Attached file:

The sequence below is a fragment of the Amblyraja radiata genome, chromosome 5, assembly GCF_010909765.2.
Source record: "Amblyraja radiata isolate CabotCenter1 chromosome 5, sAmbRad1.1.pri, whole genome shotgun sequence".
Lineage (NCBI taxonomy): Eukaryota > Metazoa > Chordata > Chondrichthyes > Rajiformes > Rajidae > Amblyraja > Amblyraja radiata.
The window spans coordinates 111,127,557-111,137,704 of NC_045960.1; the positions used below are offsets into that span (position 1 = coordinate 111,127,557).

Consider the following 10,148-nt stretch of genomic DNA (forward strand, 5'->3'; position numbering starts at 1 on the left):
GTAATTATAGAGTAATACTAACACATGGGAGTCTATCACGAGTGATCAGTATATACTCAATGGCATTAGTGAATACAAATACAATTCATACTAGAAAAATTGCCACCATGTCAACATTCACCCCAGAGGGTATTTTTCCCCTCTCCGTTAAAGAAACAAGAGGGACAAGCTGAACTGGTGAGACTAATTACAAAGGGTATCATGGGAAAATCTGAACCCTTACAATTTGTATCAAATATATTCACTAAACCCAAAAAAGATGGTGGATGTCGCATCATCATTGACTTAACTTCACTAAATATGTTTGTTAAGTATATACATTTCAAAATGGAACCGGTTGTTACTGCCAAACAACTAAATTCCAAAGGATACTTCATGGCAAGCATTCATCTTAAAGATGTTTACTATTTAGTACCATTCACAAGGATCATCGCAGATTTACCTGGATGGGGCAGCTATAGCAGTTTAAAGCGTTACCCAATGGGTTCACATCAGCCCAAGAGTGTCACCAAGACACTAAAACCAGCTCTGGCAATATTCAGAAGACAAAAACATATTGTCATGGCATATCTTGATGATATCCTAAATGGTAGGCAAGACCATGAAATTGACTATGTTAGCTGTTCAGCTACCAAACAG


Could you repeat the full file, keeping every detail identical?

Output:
The sequence below is a fragment of the Amblyraja radiata genome, chromosome 5, assembly GCF_010909765.2.
Source record: "Amblyraja radiata isolate CabotCenter1 chromosome 5, sAmbRad1.1.pri, whole genome shotgun sequence".
Lineage (NCBI taxonomy): Eukaryota > Metazoa > Chordata > Chondrichthyes > Rajiformes > Rajidae > Amblyraja > Amblyraja radiata.
The window spans coordinates 111,127,557-111,137,704 of NC_045960.1; the positions used below are offsets into that span (position 1 = coordinate 111,127,557).

Consider the following 10,148-nt stretch of genomic DNA (forward strand, 5'->3'; position numbering starts at 1 on the left):
GTAATTATAGAGTAATACTAACACATGGGAGTCTATCACGAGTGATCAGTATATACTCAATGGCATTAGTGAATACAAATACAATTCATACTAGAAAAATTGCCACCATGTCAACATTCACCCCAGAGGGTATTTTTCCCCTCTCCGTTAAAGAAACAAGAGGGACAAGCTGAACTGGTGAGACTAATTACAAAGGGTATCATGGGAAAATCTGAACCCTTACAATTTGTATCAAATATATTCACTAAACCCAAAAAAGATGGTGGATGTCGCATCATCATTGACTTAACTTCACTAAATATGTTTGTTAAGTATATACATTTCAAAATGGAACCGGTTGTTACTGCCAAACAACTAAATTCCAAAGGATACTTCATGGCAAGCATTCATCTTAAAGATGTTTACTATTTAGTACCATTCACAAGGATCATCGCAGATTTACCTGGATGGGGCAGCTATAGCAGTTTAAAGCGTTACCCAATGGGTTCACATCAGCCCAAGAGTGTCACCAAGACACTAAAACCAGCTCTGGCAATATTCAGAAGACAAAAACATATTGTCATGGCATATCTTGATGATATCCTAAATGGTAGGCAAGACCATGAAATTGACTATGTTAGCTGTTCAGCTACCAAACAG